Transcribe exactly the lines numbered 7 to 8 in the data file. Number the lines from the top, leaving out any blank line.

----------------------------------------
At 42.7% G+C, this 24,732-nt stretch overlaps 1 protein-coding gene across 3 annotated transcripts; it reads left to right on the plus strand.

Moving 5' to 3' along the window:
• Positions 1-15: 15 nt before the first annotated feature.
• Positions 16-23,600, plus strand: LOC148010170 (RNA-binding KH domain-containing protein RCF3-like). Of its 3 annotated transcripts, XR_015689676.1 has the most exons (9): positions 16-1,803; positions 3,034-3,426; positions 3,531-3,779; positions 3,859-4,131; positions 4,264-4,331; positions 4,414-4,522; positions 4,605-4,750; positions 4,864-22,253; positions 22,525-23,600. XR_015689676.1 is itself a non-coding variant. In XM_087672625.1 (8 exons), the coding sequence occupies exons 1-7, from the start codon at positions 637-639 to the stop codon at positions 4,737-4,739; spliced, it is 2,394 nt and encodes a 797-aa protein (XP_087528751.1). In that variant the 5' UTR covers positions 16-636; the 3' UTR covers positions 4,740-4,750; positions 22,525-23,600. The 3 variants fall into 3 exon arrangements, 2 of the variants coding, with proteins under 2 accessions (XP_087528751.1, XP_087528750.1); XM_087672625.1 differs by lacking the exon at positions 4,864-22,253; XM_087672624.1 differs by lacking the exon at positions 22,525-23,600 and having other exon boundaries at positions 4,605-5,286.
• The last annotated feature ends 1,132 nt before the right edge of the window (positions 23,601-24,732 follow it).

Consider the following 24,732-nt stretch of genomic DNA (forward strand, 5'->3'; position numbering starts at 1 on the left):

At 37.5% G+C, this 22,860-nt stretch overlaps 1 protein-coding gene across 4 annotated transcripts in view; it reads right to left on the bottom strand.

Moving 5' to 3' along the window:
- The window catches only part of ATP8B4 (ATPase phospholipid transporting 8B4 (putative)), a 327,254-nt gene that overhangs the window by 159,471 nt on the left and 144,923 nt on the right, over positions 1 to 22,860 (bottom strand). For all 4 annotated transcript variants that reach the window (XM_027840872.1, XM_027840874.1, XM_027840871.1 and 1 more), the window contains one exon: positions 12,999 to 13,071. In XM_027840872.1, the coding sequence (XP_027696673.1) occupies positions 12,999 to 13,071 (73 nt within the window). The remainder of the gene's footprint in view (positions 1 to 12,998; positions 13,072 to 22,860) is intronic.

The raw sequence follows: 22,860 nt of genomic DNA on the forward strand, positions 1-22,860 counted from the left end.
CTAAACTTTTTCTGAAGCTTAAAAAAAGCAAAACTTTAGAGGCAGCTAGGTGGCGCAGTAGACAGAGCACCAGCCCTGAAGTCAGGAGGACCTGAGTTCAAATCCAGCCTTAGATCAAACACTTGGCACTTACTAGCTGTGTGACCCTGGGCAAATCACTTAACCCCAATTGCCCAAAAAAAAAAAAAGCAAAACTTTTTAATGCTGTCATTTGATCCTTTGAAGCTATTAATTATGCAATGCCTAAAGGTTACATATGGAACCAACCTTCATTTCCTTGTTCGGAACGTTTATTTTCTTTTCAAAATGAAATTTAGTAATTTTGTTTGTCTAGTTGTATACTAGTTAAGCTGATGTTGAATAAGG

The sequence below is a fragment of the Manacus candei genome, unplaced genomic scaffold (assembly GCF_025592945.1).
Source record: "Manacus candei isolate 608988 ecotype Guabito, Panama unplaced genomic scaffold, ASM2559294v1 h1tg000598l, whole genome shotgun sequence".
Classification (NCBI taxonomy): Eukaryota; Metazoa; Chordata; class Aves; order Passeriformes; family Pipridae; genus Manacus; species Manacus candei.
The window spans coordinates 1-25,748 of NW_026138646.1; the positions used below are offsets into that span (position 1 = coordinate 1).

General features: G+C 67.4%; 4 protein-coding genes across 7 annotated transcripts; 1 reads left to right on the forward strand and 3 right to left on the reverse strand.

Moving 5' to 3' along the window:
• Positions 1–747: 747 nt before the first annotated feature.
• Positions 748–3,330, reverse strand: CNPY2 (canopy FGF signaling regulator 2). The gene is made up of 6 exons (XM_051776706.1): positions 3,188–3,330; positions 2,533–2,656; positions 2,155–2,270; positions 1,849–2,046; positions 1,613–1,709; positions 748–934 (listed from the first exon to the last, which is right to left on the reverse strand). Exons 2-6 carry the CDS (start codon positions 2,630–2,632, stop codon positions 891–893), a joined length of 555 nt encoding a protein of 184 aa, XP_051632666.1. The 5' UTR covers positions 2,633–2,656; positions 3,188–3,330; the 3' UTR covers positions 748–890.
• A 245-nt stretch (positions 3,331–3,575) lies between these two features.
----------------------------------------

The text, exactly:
At 37.5% G+C, this 22,860-nt stretch overlaps 1 protein-coding gene across 4 annotated transcripts in view; it reads right to left on the bottom strand.

Moving 5' to 3' along the window: